Romney: I can bridge the partisan divide

Republican presidential candidate, former Massachusetts Gov. Mitt Romney, campaigns in Muskego, Wis., Saturday, March 31, 2012.
AP Photo/Steven Senne
Republican presidential candidate, former Massachusetts Gov. Mitt Romney, campaigns in Muskego, Wis., March 31, 2012.
AP Photo/Steven Senne

(CBS News) MUSKEGO, Wis. - Mitt Romney said on Saturday that he will work to end the political polarization that has stymied policymaking in Washington - remarks that echoed then-presidential candidate Barack Obama's promises in 2008.

In response to a question at a town hall meeting here about the partisan divide in Congress, Romney said that as governor of Massachusetts, he was able to pass legislation even though the Legislature was overwhelmingly Democratic.

"I didn't criticize in a public and personal way the Senate president or the speaker of the House," he GOP presidential front-runner said. "They would attack me because that's what Republicans and Democrats do to each other. At one point, one of the two of them -- I won't mention which one -- sent me a note. And he said, 'I've noticed that you don't respond to my attacks, I'm going to stop attacking you.' And there began a better relationship."

Romney suggested that politicians have to stop thinking only in terms of being Republicans or Democrats, a theme reminiscent of President Obama's 2008 comments that there was no red America or blue America, just a United States of America.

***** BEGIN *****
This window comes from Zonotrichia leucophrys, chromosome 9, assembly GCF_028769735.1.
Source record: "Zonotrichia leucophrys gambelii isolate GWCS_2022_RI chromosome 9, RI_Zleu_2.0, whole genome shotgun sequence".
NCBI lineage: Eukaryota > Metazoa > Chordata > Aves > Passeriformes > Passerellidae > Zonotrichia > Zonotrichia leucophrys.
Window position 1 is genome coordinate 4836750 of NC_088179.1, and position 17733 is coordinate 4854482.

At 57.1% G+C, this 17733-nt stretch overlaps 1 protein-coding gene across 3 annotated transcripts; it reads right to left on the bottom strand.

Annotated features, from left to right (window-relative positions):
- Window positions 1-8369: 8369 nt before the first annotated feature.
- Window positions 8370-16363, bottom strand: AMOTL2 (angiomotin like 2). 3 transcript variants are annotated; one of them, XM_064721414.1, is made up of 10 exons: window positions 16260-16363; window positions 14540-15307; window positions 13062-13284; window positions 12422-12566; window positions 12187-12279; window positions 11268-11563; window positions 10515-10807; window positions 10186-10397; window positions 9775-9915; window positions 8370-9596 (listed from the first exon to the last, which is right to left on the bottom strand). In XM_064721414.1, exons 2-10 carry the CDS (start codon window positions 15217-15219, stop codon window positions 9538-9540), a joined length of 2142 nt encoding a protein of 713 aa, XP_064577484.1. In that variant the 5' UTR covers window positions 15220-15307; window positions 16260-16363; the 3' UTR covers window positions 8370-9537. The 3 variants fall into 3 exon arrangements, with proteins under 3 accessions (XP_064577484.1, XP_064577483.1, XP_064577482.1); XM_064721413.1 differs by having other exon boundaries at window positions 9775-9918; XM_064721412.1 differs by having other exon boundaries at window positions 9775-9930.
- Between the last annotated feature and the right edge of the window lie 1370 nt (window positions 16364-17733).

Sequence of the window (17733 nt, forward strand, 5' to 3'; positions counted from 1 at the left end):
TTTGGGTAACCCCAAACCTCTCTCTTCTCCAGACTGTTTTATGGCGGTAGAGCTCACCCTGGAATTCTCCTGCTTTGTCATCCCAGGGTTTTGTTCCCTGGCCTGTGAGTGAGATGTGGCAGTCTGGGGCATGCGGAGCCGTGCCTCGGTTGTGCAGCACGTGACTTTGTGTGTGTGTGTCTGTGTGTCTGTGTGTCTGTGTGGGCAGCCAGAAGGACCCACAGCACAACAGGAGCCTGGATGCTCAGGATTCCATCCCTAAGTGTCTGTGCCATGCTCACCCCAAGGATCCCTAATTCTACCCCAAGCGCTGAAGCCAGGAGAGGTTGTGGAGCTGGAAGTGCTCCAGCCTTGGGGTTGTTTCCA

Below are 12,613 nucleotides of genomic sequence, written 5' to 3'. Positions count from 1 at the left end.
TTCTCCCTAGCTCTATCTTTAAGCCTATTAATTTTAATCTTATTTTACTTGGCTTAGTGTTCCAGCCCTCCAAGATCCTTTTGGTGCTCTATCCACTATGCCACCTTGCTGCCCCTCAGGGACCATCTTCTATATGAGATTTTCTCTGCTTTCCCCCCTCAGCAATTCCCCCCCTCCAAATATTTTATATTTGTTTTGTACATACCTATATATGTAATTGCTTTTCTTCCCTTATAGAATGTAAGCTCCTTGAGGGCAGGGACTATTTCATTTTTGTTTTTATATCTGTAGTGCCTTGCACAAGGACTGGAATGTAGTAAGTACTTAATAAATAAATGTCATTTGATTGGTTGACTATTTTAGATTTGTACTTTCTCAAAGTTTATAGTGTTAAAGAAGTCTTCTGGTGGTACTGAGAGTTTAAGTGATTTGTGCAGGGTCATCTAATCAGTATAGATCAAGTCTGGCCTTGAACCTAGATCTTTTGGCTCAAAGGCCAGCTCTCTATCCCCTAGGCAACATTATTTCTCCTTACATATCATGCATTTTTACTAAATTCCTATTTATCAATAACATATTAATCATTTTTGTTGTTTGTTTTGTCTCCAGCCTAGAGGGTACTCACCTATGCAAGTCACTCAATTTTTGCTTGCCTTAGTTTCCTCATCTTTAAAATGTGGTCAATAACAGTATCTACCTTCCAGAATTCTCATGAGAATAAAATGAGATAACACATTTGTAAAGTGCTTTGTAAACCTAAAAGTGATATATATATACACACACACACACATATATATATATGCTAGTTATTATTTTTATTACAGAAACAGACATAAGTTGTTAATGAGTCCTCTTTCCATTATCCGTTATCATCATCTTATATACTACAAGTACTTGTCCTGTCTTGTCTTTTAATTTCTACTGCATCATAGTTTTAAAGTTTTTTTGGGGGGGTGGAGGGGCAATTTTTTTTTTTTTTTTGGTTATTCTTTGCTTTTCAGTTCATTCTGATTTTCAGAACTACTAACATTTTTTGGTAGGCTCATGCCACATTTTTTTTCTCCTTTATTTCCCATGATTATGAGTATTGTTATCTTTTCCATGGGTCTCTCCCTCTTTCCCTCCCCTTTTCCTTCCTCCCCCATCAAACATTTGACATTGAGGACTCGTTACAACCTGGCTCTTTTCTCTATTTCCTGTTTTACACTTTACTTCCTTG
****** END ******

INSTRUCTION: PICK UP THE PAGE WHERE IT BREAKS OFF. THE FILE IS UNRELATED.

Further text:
But there's still a campaign going on, and Romney, despite his talk of partisan cooperation, harshly criticized Vice President Joe Biden on Saturday for his comments about the administration's proposed global minimum tax.

"If you're here as an American company, well we're going to tax you for enterprises wherever they are in the world," Romney told an audience at the Faith and Family forum in Pewaukee. "Doesn't he understand that just means that our enterprises will leave and go somewhere else? They just kill economic freedom. They make it harder and harder for our economy to grow and put people back to work."

Biden on Wednesday said at a manufacturing plant in Davenport, Iowa that the Obama administration wants to cut tax rates on manufacturers by 20 percent, and cut them even more for high-tech manufacturing, although he did not specify a rate. "We want to create (what's called) a global minimum tax, because American taxpayers shouldn't be providing a larger subsidy for investing abroad than investing at home," Biden also said.

Several conservative commentators and bloggers took the remarks to mean that the vice president was describing a tax increase on some corporations. The White House has said that the goal of the proposal, called the international minimum tax, is "to eliminate tax incentives to ship jobs offshore by ensuring that all American companies pay a minimum tax on their overseas profits, preventing other countries from attracting American business through unusually low tax rates."

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    Sarah Huisenga is covering the Mitt Romney campaign for CBS News and National Journal.